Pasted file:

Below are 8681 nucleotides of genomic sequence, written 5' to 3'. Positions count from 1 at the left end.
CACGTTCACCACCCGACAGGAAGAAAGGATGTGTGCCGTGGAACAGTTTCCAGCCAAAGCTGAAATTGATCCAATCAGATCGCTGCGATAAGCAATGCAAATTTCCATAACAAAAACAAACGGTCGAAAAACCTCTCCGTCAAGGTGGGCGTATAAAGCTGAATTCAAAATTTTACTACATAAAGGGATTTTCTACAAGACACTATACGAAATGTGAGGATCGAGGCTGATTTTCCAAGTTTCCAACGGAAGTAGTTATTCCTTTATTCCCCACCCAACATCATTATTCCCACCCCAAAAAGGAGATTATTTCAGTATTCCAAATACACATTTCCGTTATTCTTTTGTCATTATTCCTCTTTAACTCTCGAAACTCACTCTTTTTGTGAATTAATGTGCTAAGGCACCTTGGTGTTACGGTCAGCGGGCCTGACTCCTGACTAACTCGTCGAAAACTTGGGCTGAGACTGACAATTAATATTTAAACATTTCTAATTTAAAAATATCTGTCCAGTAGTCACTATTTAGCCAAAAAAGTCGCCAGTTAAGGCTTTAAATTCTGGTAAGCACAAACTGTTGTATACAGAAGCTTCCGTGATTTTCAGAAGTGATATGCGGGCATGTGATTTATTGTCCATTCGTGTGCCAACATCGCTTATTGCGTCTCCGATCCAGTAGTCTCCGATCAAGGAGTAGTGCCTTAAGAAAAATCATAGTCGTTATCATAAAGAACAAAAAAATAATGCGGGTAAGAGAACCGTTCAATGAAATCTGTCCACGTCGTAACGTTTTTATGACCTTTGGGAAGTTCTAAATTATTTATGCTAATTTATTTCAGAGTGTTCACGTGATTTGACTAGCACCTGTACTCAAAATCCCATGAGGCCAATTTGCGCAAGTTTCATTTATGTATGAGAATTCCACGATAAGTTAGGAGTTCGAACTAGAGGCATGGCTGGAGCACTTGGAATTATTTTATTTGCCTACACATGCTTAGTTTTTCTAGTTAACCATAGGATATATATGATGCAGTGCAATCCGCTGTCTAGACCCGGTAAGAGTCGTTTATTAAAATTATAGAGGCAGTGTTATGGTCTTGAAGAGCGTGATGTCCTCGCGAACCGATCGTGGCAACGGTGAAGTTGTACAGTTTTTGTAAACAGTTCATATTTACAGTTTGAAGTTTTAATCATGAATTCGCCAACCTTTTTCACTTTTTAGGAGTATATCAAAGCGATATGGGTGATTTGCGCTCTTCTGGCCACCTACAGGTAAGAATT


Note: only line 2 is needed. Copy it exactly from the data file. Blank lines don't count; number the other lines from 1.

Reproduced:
CACGTTCACCACCCGACAGGAAGAAAGGATGTGTGCCGTGGAACAGTTTCCAGCCAAAGCTGAAATTGATCCAATCAGATCGCTGCGATAAGCAATGCAAATTTCCATAACAAAAACAAACGGTCGAAAAACCTCTCCGTCAAGGTGGGCGTATAAAGCTGAATTCAAAATTTTACTACATAAAGGGATTTTCTACAAGACACTATACGAAATGTGAGGATCGAGGCTGATTTTCCAAGTTTCCAACGGAAGTAGTTATTCCTTTATTCCCCACCCAACATCATTATTCCCACCCCAAAAAGGAGATTATTTCAGTATTCCAAATACACATTTCCGTTATTCTTTTGTCATTATTCCTCTTTAACTCTCGAAACTCACTCTTTTTGTGAATTAATGTGCTAAGGCACCTTGGTGTTACGGTCAGCGGGCCTGACTCCTGACTAACTCGTCGAAAACTTGGGCTGAGACTGACAATTAATATTTAAACATTTCTAATTTAAAAATATCTGTCCAGTAGTCACTATTTAGCCAAAAAAGTCGCCAGTTAAGGCTTTAAATTCTGGTAAGCACAAACTGTTGTATACAGAAGCTTCCGTGATTTTCAGAAGTGATATGCGGGCATGTGATTTATTGTCCATTCGTGTGCCAACATCGCTTATTGCGTCTCCGATCCAGTAGTCTCCGATCAAGGAGTAGTGCCTTAAGAAAAATCATAGTCGTTATCATAAAGAACAAAAAAATAATGCGGGTAAGAGAACCGTTCAATGAAATCTGTCCACGTCGTAACGTTTTTATGACCTTTGGGAAGTTCTAAATTATTTATGCTAATTTATTTCAGAGTGTTCACGTGATTTGACTAGCACCTGTACTCAAAATCCCATGAGGCCAATTTGCGCAAGTTTCATTTATGTATGAGAATTCCACGATAAGTTAGGAGTTCGAACTAGAGGCATGGCTGGAGCACTTGGAATTATTTTATTTGCCTACACATGCTTAGTTTTTCTAGTTAACCATAGGATATATATGATGCAGTGCAATCCGCTGTCTAGACCCGGTAAGAGTCGTTTATTAAAATTATAGAGGCAGTGTTATGGTCTTGAAGAGCGTGATGTCCTCGCGAACCGATCGTGGCAACGGTGAAGTTGTACAGTTTTTGTAAACAGTTCATATTTACAGTTTGAAGTTTTAATCATGAATTCGCCAACCTTTTTCACTTTTTAGGAGTATATCAAAGCGATATGGGTGATTTGCGCTCTTCTGGCCACCTACAGGTAAGAATT